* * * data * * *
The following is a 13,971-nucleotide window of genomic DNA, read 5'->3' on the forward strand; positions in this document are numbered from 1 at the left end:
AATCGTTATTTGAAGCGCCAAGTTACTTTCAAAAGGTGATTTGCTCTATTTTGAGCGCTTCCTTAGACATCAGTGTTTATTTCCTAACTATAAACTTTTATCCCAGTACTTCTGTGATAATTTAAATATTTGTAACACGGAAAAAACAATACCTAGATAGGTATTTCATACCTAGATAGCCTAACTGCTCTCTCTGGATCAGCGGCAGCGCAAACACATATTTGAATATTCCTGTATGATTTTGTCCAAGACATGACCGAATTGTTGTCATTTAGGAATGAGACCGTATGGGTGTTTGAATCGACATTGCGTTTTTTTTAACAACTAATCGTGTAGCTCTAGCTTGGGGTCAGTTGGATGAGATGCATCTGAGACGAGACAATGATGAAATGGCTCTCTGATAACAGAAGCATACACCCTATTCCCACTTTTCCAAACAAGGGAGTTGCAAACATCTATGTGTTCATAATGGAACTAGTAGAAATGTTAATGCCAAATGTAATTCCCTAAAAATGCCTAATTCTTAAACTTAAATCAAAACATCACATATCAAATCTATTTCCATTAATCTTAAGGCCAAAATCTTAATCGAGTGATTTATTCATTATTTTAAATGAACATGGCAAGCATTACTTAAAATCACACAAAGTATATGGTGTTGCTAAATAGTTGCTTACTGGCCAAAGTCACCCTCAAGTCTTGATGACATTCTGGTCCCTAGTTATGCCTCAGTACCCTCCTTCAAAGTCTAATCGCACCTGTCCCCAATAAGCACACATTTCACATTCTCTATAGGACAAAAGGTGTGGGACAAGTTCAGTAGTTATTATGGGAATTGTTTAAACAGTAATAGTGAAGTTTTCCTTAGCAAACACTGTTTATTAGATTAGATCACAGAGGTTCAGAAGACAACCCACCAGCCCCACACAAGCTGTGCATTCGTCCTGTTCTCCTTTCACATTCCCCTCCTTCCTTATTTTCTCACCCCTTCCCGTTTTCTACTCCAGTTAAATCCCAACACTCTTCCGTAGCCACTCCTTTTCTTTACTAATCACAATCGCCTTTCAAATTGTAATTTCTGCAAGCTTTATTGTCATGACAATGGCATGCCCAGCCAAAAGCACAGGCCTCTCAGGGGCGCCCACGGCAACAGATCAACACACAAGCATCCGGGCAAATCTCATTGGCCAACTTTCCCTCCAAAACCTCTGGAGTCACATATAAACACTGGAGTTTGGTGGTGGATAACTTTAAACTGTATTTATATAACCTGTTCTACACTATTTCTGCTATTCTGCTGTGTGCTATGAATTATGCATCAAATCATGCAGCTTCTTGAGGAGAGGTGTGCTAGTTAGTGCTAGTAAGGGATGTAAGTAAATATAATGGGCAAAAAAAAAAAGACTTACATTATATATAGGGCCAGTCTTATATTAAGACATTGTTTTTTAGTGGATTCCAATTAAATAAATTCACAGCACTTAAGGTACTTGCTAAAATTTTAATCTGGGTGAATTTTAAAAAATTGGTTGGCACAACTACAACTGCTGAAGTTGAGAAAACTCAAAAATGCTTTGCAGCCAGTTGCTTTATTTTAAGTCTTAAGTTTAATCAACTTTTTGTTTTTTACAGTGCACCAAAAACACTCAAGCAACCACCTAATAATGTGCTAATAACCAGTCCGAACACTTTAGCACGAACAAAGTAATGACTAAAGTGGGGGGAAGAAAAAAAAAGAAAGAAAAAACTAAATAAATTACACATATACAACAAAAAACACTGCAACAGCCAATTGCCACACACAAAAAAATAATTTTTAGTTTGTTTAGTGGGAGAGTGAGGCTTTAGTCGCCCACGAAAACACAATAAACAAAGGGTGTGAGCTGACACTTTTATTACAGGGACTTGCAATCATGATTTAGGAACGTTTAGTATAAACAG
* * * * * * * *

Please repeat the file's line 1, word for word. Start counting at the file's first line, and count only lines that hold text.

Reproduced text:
The following is a 13,971-nucleotide window of genomic DNA, read 5'->3' on the forward strand; positions in this document are numbered from 1 at the left end: